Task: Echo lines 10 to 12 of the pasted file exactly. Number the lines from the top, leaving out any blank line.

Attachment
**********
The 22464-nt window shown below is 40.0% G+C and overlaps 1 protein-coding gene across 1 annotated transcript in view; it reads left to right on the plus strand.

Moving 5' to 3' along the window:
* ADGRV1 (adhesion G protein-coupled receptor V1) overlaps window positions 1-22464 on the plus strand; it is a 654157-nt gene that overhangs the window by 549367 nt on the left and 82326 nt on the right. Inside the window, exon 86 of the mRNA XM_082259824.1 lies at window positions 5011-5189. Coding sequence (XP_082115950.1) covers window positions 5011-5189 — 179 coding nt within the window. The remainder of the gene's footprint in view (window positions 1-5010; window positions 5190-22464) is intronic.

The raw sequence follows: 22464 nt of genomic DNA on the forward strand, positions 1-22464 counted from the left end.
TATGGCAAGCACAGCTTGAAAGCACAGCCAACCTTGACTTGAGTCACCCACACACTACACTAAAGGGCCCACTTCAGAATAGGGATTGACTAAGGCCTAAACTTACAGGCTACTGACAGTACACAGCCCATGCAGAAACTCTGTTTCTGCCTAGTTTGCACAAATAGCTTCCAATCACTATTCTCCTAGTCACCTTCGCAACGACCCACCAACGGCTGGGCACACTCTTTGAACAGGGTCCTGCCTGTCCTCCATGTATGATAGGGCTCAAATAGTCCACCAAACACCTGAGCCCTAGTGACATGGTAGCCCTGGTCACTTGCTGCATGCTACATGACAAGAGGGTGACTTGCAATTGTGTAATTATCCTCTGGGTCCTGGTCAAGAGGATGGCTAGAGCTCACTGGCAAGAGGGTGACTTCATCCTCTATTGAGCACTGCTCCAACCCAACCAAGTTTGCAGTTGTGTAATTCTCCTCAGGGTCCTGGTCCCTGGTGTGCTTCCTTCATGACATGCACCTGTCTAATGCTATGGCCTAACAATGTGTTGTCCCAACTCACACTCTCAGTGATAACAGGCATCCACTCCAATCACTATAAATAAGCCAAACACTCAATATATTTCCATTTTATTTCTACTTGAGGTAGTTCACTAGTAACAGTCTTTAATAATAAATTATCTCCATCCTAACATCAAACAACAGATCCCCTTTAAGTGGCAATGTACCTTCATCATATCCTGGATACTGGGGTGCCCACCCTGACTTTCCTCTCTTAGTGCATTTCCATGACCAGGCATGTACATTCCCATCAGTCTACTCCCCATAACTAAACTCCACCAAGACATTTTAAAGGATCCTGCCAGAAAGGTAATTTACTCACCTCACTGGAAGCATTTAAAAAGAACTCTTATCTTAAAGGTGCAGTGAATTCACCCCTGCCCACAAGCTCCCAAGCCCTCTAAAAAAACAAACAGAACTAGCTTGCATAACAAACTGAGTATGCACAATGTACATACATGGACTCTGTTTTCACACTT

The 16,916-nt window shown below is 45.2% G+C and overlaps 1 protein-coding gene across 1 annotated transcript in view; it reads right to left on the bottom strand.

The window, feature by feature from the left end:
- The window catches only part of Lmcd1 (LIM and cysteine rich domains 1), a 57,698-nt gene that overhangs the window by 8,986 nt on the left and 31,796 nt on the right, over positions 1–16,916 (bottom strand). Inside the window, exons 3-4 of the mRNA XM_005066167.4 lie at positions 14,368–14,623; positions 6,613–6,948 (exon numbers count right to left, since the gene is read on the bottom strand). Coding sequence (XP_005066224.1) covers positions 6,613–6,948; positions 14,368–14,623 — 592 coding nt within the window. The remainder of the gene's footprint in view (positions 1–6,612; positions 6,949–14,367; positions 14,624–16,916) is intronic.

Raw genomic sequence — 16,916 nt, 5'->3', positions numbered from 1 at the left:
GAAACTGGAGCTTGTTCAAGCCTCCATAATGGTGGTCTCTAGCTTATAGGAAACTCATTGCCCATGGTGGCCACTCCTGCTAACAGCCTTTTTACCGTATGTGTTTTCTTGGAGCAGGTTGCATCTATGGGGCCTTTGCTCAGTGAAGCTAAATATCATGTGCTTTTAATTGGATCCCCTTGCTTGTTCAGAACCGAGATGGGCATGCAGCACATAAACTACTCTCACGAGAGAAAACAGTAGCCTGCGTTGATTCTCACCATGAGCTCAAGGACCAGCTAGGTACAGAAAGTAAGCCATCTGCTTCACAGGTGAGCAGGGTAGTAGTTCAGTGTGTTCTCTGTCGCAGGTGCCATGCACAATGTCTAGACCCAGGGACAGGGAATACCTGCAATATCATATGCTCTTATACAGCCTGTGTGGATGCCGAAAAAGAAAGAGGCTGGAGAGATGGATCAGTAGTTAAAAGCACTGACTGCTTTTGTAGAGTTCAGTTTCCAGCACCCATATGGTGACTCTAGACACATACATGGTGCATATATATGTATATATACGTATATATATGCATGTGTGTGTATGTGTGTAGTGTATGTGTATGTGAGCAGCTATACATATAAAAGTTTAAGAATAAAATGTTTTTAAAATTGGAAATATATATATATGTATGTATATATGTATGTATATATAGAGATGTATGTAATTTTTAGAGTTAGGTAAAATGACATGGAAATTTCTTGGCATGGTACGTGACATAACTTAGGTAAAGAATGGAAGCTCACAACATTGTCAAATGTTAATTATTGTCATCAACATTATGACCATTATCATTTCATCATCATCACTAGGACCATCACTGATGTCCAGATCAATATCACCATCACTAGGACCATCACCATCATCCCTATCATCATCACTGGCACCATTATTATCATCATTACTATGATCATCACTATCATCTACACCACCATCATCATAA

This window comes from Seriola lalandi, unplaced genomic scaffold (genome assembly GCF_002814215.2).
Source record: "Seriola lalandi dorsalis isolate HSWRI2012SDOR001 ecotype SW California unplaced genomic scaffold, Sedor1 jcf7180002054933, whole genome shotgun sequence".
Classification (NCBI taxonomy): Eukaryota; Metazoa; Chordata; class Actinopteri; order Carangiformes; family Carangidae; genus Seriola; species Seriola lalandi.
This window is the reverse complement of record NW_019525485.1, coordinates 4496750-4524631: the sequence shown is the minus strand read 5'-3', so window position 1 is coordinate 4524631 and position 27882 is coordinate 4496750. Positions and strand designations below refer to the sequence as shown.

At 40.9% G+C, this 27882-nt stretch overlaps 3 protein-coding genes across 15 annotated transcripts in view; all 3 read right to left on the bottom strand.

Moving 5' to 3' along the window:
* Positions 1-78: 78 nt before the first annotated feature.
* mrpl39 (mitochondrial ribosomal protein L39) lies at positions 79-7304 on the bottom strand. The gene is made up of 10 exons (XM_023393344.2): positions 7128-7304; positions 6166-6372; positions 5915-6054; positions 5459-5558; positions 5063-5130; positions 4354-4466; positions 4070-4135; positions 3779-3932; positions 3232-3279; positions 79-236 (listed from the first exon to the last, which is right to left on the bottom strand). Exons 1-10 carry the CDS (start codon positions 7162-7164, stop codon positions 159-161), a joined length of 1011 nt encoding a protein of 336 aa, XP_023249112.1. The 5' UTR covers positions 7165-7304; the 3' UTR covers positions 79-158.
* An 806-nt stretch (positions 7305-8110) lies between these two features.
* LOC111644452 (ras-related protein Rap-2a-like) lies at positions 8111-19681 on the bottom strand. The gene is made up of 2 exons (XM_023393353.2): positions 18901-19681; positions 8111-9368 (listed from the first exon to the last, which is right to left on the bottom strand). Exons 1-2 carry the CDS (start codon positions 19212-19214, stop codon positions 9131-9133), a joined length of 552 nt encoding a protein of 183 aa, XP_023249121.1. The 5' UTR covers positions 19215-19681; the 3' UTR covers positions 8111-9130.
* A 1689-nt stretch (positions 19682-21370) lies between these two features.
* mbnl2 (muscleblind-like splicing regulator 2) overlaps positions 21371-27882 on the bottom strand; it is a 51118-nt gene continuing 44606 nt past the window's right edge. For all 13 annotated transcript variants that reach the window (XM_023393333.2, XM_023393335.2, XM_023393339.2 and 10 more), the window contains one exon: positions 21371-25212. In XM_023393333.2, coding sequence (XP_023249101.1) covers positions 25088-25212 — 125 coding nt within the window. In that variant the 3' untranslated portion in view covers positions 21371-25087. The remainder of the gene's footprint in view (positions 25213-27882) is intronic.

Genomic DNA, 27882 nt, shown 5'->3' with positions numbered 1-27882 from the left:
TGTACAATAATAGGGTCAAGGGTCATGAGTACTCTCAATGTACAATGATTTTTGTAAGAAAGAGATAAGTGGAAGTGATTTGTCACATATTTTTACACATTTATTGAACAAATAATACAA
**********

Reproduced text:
GAAACTGGAGCTTGTTCAAGCCTCCATAATGGTGGTCTCTAGCTTATAGGAAACTCATTGCCCATGGTGGCCACTCCTGCTAACAGCCTTTTTACCGTATGTGTTTTCTTGGAGCAGGTTGCATCTATGGGGCCTTTGCTCAGTGAAGCTAAATATCATGTGCTTTTAATTGGATCCCCTTGCTTGTTCAGAACCGAGATGGGCATGCAGCACATAAACTACTCTCACGAGAGAAAACAGTAGCCTGCGTTGATTCTCACCATGAGCTCAAGGACCAGCTAGGTACAGAAAGTAAGCCATCTGCTTCACAGGTGAGCAGGGTAGTAGTTCAGTGTGTTCTCTGTCGCAGGTGCCATGCACAATGTCTAGACCCAGGGACAGGGAATACCTGCAATATCATATGCTCTTATACAGCCTGTGTGGATGCCGAAAAAGAAAGAGGCTGGAGAGATGGATCAGTAGTTAAAAGCACTGACTGCTTTTGTAGAGTTCAGTTTCCAGCACCCATATGGTGACTCTAGACACATACATGGTGCATATATATGTATATATACGTATATATATGCATGTGTGTGTATGTGTGTAGTGTATGTGTATGTGAGCAGCTATACATATAAAAGTTTAAGAATAAAATGTTTTTAAAATTGGAAATATATATATATGTATGTATATATGTATGTATATATAGAGATGTATGTAATTTTTAGAGTTAGGTAAAATGACATGGAAATTTCTTGGCATGGTACGTGACATAACTTAGGTAAAGAATGGAAGCTCACAACATTGTCAAATGTTAATTATTGTCATCAACATTATGACCATTATCATTTCATCATCATCACTAGGACCATCACTGATGTCCAGATCAATATCACCATCACTAGGACCATCACCATCATCCCTATCATCATCACTGGCACCATTATTATCATCATTACTATGATCATCACTATCATCTACACCACCATCATCATAA

This window comes from Seriola lalandi, unplaced genomic scaffold (genome assembly GCF_002814215.2).
Source record: "Seriola lalandi dorsalis isolate HSWRI2012SDOR001 ecotype SW California unplaced genomic scaffold, Sedor1 jcf7180002054933, whole genome shotgun sequence".